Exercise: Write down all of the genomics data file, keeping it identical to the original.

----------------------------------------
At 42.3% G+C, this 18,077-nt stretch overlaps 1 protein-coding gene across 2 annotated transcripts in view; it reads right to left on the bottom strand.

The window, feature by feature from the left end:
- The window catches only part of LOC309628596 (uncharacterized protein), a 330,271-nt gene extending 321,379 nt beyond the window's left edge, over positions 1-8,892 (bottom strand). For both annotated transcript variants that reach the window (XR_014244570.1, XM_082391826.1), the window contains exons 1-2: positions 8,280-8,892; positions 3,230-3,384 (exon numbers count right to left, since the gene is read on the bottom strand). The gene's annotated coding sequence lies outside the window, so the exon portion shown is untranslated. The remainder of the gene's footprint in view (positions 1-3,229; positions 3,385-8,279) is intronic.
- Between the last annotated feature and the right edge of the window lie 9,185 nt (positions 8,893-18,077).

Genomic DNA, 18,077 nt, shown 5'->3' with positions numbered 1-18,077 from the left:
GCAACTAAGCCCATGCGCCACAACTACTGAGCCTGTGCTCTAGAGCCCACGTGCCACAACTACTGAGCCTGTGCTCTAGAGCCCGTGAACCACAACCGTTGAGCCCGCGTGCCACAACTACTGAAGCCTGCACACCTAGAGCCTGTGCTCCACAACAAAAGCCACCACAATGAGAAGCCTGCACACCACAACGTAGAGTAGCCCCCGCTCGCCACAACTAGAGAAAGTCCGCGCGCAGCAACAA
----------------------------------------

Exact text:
At 42.3% G+C, this 18,077-nt stretch overlaps 1 protein-coding gene across 2 annotated transcripts in view; it reads right to left on the bottom strand.

The window, feature by feature from the left end:
- The window catches only part of LOC309628596 (uncharacterized protein), a 330,271-nt gene extending 321,379 nt beyond the window's left edge, over positions 1-8,892 (bottom strand). For both annotated transcript variants that reach the window (XR_014244570.1, XM_082391826.1), the window contains exons 1-2: positions 8,280-8,892; positions 3,230-3,384 (exon numbers count right to left, since the gene is read on the bottom strand). The gene's annotated coding sequence lies outside the window, so the exon portion shown is untranslated. The remainder of the gene's footprint in view (positions 1-3,229; positions 3,385-8,279) is intronic.
- Between the last annotated feature and the right edge of the window lie 9,185 nt (positions 8,893-18,077).

Genomic DNA, 18,077 nt, shown 5'->3' with positions numbered 1-18,077 from the left:
GCAACTAAGCCCATGCGCCACAACTACTGAGCCTGTGCTCTAGAGCCCACGTGCCACAACTACTGAGCCTGTGCTCTAGAGCCCGTGAACCACAACCGTTGAGCCCGCGTGCCACAACTACTGAAGCCTGCACACCTAGAGCCTGTGCTCCACAACAAAAGCCACCACAATGAGAAGCCTGCACACCACAACGTAGAGTAGCCCCCGCTCGCCACAACTAGAGAAAGTCCGCGCGCAGCAACAA